Summer school enrichment course aims to be well-rounded
Never has so much poop talk slid by in Hannibal Middle School as it did Wednesday morning.
But it’s not what you think. Students participating in the Hannibal Public School District’s summer school decorated their own cupcakes in the form of emojis — smilies, crying faces, and yes, poop emojis — as part of a first-time program that combined baking and its real-world application. The baking course was part of the school’s summer enrichment camp.
Long gone are the days when summer school is thought of as a punishment for receiving poor grades. For example, pastry chef Emily Inman, owner of Huckleberry Bakery and Bistro in Hannibal, demonstrated to students how to shape fondant into decorations to put on top of their emoji-themed treats. The students caught on quickly, adapting standard emojis — small graphics used in texts or other messages to convey emotion — into their own creations.
Inman remembered seeing cyclops emoji cupcakes, and course leader Stacey Mueller — a sixth grade English teacher — said some students created Pac-Man cupcakes, unicorn-themed treats, and even an “I’m poisoned” emoji cupcake.
“Watching her (Inman) has sparked some creativity in the kids,” Mueller said.
It’s no secret that the students had plenty of fun, laughing and talking as they spread icing over a pre-baked cake as the base of the creation.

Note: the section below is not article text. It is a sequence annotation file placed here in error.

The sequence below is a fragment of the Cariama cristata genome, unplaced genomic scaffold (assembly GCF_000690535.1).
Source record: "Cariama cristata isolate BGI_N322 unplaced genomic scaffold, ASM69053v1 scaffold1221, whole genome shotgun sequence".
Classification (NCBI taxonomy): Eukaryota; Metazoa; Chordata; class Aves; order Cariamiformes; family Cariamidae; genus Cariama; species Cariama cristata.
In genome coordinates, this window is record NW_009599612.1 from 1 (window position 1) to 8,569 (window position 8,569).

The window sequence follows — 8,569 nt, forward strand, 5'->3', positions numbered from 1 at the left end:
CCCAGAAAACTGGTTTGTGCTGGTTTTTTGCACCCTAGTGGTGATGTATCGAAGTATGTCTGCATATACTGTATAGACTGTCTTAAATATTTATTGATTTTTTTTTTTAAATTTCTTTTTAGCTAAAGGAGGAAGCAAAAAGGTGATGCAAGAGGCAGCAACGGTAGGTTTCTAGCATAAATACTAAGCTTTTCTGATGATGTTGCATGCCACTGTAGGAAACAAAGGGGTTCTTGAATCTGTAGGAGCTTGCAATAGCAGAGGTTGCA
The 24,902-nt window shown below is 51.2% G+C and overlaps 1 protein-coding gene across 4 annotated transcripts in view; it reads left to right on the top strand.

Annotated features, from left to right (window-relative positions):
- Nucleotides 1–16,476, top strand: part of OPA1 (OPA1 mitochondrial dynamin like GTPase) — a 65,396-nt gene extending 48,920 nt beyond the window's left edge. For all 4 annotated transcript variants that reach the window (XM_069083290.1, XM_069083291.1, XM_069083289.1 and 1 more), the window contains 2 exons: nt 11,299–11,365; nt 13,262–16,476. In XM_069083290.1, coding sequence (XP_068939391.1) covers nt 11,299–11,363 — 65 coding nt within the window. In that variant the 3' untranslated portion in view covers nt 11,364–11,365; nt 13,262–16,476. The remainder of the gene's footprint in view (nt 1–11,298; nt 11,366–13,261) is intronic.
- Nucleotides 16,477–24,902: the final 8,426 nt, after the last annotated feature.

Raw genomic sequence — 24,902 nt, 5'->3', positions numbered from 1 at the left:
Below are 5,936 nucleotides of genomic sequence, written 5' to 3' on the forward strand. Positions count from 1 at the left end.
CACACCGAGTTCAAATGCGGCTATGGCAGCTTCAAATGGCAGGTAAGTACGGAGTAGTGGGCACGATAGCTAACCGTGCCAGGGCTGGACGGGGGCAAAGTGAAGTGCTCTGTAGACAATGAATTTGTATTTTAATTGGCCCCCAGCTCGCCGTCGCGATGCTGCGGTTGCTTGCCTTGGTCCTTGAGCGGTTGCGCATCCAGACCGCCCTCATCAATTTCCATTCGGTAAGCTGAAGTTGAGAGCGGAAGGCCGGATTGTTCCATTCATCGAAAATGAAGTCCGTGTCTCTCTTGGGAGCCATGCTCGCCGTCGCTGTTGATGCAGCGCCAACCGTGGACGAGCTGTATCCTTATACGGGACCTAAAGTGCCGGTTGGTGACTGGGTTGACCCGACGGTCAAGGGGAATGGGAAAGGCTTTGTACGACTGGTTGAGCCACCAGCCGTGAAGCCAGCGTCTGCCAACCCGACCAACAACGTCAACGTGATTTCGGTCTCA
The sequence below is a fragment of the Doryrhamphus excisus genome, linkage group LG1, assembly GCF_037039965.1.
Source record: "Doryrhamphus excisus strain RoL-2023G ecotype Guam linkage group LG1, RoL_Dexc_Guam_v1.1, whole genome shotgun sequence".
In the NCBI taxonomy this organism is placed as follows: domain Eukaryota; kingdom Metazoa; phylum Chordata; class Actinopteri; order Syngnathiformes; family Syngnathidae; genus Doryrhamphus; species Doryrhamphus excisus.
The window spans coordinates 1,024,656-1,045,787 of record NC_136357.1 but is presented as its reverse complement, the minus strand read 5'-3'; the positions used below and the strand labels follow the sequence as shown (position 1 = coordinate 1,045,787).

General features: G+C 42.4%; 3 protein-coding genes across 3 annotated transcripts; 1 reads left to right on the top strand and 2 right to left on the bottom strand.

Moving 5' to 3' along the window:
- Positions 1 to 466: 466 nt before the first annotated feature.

“Do I have frosting on my face?” asked eighth grader Alexis Elliott to her friend Kyla Barnard.
But despite plenty of smiles in the HMS cafeteria, the course is far more than poop emojis and icing.
The baking class has taught basic kitchen skills, from how to safely use a stove to understanding units of measurement. Mueller said the course aims to be well-rounded.
“They’re good life skills for the kids to learn,” she said.
Mueller explained the course also explored different cultures that culminated in baking four traditionally-significant cookies from various parts of the world, including China, Mexico, Sweden and Italy.
Reign Creech, a seventh grader, explained how to make a thumbprint cookie filled with jam, a cookie popular with Italians.
His favorite part of the class is “either making the food and experimenting with different ingredients...” “Or eating it,” he said after a slight pause.
It was important to get Inman, a Hannibal native, involved in the course, according to Mueller.
“She has pride in giving back to the community. And she’s a face that they will see. They get to see how learning these skills can turn into a long-term career,” Mueller said.
Inman said she thought she’d need to give more personalized attention to each students, but was surprised to see how eager the students were.
“It’s great, because they’re happy with their creations and no one is saying ‘mine is better than yours’ and they’ve done something they’ve never done before,” she said. “A lot of kids haven’t made stuff from scratch before. I want kids to know how easy it is to make things from scratch that’s without preservatives or all this extra stuff.”
At the end of the class Wednesday, the group of roughly 30 kids each posed with two cupcakes they decorated, representing their creativity — and who knows, perhaps a burgeoning career.
“I think it’s given them some opportunities to explore a talent that they maybe didn’t know they have,” Mueller said.
Reach editor Eric Dundon at email@example.com .